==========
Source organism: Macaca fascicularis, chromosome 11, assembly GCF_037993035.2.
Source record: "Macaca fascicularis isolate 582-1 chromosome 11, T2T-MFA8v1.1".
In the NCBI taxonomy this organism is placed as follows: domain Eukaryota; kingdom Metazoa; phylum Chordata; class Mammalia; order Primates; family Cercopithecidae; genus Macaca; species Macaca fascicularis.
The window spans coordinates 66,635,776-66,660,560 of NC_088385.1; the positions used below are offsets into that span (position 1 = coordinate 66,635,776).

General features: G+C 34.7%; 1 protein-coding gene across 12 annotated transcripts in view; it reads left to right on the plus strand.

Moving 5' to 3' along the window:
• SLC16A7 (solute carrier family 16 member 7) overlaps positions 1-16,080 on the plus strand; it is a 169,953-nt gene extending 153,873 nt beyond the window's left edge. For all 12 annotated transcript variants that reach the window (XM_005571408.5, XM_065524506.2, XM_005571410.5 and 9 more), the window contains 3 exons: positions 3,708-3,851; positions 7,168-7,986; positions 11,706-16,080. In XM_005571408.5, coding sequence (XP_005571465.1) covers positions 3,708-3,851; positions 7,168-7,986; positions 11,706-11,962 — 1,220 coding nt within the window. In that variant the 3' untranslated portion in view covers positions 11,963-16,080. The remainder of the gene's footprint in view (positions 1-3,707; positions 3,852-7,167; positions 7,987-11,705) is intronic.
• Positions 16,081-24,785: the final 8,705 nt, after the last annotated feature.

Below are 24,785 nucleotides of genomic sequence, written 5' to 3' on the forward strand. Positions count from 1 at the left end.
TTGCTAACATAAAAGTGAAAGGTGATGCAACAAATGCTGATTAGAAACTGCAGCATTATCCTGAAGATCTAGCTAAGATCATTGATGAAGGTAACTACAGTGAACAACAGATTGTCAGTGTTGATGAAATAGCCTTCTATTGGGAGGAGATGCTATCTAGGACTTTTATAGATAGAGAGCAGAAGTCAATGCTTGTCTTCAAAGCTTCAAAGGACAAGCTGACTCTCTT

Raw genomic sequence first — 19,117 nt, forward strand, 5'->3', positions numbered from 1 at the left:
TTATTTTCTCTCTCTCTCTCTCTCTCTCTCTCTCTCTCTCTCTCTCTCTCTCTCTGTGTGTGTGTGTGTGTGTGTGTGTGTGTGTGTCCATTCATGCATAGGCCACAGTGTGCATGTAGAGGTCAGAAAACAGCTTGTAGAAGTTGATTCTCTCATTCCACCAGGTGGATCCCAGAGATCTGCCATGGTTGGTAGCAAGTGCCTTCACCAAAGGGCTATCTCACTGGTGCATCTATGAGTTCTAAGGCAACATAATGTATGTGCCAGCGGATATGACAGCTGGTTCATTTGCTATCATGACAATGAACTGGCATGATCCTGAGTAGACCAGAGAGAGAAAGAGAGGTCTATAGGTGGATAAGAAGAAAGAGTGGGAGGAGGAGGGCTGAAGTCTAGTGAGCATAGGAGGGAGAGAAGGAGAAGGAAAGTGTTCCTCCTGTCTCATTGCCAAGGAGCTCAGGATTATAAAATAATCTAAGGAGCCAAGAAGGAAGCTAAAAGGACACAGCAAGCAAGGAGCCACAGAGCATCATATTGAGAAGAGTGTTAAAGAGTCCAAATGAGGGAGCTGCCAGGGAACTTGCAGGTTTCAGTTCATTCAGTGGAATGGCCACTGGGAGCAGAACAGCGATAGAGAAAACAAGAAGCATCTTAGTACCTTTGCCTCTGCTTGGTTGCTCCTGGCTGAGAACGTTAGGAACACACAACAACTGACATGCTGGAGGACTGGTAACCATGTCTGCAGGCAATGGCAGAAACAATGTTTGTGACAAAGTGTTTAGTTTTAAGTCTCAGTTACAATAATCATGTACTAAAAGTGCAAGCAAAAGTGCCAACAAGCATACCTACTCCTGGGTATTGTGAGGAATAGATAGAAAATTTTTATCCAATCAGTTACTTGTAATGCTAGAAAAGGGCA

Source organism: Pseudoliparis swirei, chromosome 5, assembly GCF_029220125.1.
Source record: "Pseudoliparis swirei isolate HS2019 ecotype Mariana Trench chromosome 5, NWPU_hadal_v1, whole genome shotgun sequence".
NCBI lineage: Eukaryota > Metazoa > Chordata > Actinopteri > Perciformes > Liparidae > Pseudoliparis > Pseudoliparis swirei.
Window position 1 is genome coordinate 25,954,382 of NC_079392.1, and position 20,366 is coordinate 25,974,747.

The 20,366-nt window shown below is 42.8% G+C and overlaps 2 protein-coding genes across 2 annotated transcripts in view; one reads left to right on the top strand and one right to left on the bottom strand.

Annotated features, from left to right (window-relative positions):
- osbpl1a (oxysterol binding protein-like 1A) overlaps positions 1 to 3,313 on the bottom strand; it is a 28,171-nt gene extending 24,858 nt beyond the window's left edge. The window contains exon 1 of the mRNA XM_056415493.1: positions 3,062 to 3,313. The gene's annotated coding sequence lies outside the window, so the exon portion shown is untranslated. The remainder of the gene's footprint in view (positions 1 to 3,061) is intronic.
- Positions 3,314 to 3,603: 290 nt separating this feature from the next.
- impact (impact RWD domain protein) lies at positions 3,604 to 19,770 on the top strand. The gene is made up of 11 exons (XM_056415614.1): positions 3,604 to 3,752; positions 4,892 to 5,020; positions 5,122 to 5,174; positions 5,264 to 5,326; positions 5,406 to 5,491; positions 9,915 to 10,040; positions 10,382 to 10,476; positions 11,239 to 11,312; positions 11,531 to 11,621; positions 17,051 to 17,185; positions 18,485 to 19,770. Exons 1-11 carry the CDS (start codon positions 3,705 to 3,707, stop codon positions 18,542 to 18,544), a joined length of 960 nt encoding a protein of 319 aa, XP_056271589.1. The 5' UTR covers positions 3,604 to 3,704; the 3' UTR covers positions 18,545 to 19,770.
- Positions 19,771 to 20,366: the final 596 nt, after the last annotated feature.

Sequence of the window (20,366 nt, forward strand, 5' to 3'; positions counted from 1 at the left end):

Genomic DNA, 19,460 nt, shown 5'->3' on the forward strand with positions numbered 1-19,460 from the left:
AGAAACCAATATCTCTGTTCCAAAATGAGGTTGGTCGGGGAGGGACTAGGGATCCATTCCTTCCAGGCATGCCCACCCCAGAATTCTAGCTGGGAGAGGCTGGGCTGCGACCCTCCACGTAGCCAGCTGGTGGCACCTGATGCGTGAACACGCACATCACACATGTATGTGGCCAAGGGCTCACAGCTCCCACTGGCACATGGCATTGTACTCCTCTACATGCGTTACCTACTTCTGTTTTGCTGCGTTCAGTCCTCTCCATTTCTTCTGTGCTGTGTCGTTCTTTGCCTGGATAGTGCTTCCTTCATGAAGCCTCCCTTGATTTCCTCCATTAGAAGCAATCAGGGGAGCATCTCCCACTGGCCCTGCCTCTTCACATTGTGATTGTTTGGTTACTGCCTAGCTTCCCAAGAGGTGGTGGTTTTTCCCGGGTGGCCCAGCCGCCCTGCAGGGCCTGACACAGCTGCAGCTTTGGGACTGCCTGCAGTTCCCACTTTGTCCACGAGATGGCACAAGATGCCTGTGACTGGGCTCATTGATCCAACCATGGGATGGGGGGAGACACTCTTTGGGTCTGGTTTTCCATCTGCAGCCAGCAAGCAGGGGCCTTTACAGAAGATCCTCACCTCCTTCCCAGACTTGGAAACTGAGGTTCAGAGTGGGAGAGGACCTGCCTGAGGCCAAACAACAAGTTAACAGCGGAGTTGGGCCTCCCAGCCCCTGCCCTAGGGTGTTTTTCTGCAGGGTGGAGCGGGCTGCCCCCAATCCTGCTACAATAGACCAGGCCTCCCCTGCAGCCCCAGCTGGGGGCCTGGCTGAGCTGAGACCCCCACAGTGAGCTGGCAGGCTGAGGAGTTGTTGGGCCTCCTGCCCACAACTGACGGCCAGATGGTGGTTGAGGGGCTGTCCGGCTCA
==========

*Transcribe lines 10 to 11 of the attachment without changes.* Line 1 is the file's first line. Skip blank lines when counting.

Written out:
TTGCTAACATAAAAGTGAAAGGTGATGCAACAAATGCTGATTAGAAACTGCAGCATTATCCTGAAGATCTAGCTAAGATCATTGATGAAGGTAACTACAGTGAACAACAGATTGTCAGTGTTGATGAAATAGCCTTCTATTGGGAGGAGATGCTATCTAGGACTTTTATAGATAGAGAGCAGAAGTCAATGCTTGTCTTCAAAGCTTCAAAGGACAAGCTGACTCTCTT

Raw genomic sequence first — 19,117 nt, forward strand, 5'->3', positions numbered from 1 at the left: